Mr. Hun Sen remains a popular figure in Cambodia, one of Southeast Asia's fastest growing economies. He campaigned on a decades-long record of leading the peaceful development of his nation after decades of turmoil that included the brutal 1975 to 1979 dictatorship of the communist Khmer Rouge.

    Sunday's election was Cambodia's fifth since 1993, when the United Nations helped the country to stage its first multiparty democratic vote.

    Featured Videos

    Your JavaScript is turned off or you have an old version of Adobe's Flash Player. Get the latest Flash player.
    Vietnamese-American Youth Optimistic About Obama's Visit to Vietnami
    X
    Elizabeth Lee
    May 22, 2016 6:04 AM
    U.S. President Barack Obama's visit to Vietnam later this month comes at a time when Vietnam is seeking stronger ties with the United States. Many Vietnamese Americans, especially the younger generation, are optimistic Obama’s trip will help further reconciliation between the two former foes. Elizabeth Lee has more from the community called "Little Saigon" located south of Los Angeles.
    Video

    Video Vietnamese-American Youth Optimistic About Obama's Visit to Vietnam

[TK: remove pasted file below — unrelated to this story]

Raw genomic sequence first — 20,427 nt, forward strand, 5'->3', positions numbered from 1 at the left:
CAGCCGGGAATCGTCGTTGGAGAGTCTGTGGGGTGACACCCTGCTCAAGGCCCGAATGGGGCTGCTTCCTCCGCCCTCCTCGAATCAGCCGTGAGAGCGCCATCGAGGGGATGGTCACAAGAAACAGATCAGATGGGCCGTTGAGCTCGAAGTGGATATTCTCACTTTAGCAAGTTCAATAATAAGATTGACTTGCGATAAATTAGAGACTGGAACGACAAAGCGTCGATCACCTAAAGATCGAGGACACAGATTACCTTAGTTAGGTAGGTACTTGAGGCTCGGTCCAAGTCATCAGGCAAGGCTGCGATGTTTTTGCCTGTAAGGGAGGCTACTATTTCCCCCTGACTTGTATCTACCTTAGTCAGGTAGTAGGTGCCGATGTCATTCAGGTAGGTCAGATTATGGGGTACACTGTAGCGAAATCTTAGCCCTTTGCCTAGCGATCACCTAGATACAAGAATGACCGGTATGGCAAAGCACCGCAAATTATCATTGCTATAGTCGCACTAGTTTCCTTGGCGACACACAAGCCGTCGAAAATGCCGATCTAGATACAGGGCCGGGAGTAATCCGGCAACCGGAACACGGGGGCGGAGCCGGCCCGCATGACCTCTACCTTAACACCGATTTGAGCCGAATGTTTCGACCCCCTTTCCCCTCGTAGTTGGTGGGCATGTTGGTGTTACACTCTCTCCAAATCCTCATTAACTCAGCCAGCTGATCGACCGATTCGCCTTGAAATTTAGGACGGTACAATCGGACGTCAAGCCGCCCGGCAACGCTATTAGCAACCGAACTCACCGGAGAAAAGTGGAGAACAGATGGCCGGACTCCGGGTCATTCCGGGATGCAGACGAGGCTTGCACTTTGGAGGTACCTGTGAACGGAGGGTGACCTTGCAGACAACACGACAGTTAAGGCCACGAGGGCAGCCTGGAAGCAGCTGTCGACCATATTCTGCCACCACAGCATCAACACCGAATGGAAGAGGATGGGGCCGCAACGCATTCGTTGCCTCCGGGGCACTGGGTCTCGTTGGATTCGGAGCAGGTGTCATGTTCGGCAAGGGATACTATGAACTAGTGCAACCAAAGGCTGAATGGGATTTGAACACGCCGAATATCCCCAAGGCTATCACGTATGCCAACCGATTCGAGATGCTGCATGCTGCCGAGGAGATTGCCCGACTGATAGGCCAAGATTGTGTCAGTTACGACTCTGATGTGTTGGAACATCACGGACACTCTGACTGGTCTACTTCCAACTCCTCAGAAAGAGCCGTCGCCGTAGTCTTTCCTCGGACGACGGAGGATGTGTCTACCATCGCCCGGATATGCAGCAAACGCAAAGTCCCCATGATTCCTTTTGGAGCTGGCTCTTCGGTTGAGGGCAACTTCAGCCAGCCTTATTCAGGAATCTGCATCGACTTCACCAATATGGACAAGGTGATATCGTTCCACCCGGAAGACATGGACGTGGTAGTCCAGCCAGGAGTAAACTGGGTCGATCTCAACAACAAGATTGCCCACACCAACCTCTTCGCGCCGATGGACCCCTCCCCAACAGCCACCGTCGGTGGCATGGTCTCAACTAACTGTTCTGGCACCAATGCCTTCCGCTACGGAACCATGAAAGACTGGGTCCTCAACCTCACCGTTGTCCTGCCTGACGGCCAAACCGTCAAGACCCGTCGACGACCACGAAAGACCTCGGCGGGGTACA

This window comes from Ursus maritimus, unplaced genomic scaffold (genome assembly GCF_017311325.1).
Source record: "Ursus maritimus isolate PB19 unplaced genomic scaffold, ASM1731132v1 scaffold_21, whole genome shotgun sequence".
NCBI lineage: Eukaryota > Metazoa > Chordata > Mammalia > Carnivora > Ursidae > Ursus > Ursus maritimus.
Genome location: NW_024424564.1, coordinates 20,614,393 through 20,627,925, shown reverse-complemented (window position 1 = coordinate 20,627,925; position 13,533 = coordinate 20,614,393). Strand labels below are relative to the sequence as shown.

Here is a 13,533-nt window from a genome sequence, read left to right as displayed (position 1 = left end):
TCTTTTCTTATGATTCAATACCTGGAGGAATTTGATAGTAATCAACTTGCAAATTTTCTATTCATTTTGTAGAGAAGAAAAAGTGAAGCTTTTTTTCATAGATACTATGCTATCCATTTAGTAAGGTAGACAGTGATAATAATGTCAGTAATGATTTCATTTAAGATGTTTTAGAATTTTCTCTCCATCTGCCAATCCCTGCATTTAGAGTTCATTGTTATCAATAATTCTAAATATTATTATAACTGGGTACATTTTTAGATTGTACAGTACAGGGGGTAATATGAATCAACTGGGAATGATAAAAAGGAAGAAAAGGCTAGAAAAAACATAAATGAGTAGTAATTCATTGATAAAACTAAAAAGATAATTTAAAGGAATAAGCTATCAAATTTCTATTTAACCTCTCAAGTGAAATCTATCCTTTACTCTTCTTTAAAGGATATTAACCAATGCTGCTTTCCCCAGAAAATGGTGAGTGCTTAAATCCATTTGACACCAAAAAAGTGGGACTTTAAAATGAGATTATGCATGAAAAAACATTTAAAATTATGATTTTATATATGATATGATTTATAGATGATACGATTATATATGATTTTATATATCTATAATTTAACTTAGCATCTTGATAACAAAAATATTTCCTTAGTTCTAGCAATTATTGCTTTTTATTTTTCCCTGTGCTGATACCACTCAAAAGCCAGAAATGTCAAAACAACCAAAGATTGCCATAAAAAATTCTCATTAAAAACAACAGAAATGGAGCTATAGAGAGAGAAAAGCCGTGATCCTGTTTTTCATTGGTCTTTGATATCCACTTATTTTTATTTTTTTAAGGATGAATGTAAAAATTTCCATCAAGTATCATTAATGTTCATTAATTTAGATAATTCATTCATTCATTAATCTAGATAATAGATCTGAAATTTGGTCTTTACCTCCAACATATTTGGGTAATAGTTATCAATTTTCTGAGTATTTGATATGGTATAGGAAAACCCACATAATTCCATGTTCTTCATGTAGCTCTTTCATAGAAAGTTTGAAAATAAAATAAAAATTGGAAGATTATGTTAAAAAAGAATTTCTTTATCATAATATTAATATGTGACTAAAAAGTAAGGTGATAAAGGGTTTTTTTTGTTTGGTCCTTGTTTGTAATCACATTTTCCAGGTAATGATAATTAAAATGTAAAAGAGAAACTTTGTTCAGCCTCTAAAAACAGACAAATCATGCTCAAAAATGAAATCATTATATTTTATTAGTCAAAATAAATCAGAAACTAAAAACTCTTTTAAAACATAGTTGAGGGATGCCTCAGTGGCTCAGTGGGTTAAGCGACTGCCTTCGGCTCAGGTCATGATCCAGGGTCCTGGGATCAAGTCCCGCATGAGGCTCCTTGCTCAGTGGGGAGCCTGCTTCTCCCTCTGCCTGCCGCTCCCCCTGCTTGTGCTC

U.S. President Barack Obama's visit to Vietnam later this month comes at a time when Vietnam is seeking stronger ties with the United States. Many Vietnamese Americans, especially the younger generation, are optimistic Obama’s trip will help further reconciliation between the two former foes. Elizabeth Lee has more from the community called "Little Saigon" located south of Los Angeles.
    Video

    Video First-generation, Afghan-American Student Sets Sights on Basketball Glory

    Their parents are immigrants to the United States. They are kids who live between two worlds -- their parents' homeland and the U.S. For many of them, they feel most "American" at school. It can be tricky balancing both worlds. In this report, produced by Beth Mendelson, Arash Arabasadi tells us about one Afghan-American student who seems to be coping -- one shot at a time.
    Video

    Video Newest US Citizens, Writing the Next Great Chapter

    While universities across the United States honor their newest graduates this Friday, many immigrants in downtown Manhattan are celebrating, too. One hundred of them, representing 31 countries across four continents, graduated as U.S. citizens, joining the ranks of 680,000 others every year in New York and cities around the country.
    Video

    Video Vietnam Sees Strong Economic Growth Despite Incomplete Reforms

    Vietnam has transformed its communist economy to become one of the world's fastest-growing nations. While the reforms are incomplete, multinational corporations see a profitable future in Vietnam and have made major investments -- as VOA's Jim Randle reports.